PARIS — Eric Besson, France’s secretary of state for the development of the digital economy, outlined some of the key features in his government’s plans for revamping Gaul’s competitiveness in the sector on Monday.
The scheme, known as “Digital France 2012,” was first mooted by President Nicolas Sarkozy in March.
Besson, appointed to the newly created ministry that same month, has since declared a primary objective of the plan is to provide universal access within France to high-speed broadband — now at 54% — by the end of 2012.
However, he announced on Monday that the government would like to see blanket broadband coverage available two years earlier than it had first proposed.
Besson said that a call for applications would be made by the state at some point next year for the provision of universal access to broadband Internet “at affordable prices — less than E35 ($47) per month, including equipment” to be made available throughout France before the end of 2010.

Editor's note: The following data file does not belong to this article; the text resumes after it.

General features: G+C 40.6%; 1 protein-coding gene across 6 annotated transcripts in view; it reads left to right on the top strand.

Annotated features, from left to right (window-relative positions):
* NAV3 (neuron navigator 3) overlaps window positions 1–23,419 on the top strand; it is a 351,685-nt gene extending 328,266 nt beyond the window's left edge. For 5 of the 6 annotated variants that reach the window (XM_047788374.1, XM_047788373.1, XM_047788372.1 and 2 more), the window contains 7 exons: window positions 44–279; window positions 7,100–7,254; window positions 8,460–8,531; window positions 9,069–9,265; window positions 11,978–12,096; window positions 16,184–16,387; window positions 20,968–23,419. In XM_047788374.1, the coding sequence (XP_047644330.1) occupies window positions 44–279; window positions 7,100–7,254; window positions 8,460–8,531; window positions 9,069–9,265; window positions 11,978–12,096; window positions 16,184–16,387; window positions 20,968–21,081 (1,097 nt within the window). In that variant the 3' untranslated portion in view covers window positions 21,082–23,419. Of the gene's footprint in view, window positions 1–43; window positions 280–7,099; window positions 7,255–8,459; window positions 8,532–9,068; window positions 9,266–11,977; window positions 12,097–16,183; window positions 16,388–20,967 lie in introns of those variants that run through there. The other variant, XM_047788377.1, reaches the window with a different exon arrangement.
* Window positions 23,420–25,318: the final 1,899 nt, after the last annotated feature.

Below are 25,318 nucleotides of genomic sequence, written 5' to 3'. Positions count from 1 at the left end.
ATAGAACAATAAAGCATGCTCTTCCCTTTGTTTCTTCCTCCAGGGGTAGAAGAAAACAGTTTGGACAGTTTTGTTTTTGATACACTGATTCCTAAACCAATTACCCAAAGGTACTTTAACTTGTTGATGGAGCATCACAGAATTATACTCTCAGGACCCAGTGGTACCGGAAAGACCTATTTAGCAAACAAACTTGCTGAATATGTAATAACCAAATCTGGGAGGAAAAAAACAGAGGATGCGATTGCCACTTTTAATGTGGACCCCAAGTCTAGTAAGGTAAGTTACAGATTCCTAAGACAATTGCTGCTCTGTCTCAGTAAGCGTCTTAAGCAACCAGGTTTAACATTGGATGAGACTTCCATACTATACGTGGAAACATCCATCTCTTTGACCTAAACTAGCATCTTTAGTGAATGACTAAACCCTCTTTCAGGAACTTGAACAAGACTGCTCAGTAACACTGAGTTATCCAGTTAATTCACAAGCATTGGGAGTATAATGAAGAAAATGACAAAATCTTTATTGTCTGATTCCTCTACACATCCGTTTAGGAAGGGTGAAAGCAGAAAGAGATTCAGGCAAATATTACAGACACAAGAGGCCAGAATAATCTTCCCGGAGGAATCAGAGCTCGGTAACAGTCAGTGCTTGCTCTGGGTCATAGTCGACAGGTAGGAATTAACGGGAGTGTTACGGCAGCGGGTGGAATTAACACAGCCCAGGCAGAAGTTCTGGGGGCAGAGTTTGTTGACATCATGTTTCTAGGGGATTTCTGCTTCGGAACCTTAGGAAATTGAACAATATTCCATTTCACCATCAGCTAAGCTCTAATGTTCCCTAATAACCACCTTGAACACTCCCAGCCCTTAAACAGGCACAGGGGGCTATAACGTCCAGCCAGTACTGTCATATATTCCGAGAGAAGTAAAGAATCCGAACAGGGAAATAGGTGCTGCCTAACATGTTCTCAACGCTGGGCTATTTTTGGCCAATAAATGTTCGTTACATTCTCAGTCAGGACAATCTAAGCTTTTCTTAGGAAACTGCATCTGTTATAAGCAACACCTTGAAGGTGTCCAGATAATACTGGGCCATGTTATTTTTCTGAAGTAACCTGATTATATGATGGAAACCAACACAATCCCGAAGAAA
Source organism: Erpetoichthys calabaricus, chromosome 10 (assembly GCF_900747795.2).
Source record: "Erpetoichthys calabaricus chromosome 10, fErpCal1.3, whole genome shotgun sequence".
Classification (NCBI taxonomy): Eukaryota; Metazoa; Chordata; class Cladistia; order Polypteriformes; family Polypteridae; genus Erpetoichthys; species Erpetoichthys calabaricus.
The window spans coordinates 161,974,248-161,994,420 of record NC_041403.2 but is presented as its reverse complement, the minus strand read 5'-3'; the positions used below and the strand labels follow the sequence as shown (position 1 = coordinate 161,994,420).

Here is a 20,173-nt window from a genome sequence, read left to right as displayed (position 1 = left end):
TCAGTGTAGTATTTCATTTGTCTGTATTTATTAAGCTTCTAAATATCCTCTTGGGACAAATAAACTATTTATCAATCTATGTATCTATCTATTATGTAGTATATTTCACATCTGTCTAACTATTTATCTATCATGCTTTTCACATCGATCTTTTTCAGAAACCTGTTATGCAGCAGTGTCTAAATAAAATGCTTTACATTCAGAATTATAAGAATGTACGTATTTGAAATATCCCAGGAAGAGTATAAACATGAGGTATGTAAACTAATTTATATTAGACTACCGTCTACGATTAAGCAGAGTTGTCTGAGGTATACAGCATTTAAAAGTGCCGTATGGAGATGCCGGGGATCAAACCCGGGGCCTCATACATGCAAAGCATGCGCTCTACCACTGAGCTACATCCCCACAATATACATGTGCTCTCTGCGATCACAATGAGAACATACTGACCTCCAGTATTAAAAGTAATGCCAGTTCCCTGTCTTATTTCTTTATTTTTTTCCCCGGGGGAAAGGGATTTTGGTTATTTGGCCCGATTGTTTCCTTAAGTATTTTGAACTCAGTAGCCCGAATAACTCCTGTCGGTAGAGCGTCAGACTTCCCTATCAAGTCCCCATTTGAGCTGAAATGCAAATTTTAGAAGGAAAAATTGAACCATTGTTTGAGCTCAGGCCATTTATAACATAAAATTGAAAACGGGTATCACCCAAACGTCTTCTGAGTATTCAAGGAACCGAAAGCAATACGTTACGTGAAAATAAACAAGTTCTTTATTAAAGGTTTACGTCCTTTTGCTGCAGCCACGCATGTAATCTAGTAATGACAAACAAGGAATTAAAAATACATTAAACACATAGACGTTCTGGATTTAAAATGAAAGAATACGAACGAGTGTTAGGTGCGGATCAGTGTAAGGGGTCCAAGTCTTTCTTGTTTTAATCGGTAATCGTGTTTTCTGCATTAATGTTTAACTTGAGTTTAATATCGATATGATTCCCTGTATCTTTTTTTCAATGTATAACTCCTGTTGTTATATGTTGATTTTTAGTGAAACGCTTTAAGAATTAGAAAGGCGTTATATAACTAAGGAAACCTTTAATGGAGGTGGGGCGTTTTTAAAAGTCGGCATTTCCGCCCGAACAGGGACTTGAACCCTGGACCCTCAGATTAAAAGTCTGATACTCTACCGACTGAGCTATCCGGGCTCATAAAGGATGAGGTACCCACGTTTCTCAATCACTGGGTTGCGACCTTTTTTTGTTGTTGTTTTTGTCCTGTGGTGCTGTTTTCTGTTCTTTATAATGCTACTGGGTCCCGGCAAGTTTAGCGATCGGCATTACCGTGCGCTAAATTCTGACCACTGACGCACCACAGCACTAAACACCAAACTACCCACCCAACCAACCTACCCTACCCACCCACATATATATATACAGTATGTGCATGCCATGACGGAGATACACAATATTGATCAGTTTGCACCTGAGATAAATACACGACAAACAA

The minister said that the plan “can and should be an accelerator of (economic) growth.”
“The digital economy is the main factor in increased competitiveness. But, in France, this investment is two times lower than in the United States, and three times lower than in northern European countries.”
He also announced that Alsace in Eastern France would be the first French region to stop analog TV transmissions entirely by the end of next year.
Three pilot changeover schemes are to be introduced during 2009 in various parts of the Alsace region.
Besson reaffirmed the government’s commitment toward the complete switch from analog to digital TV broadcasting before the end of November 2011.
The minister was speaking on behalf of President Sarkozy, who cancelled his scheduled press conference on the digital economy to prepare for an upcoming EU summit on the international economic crisis.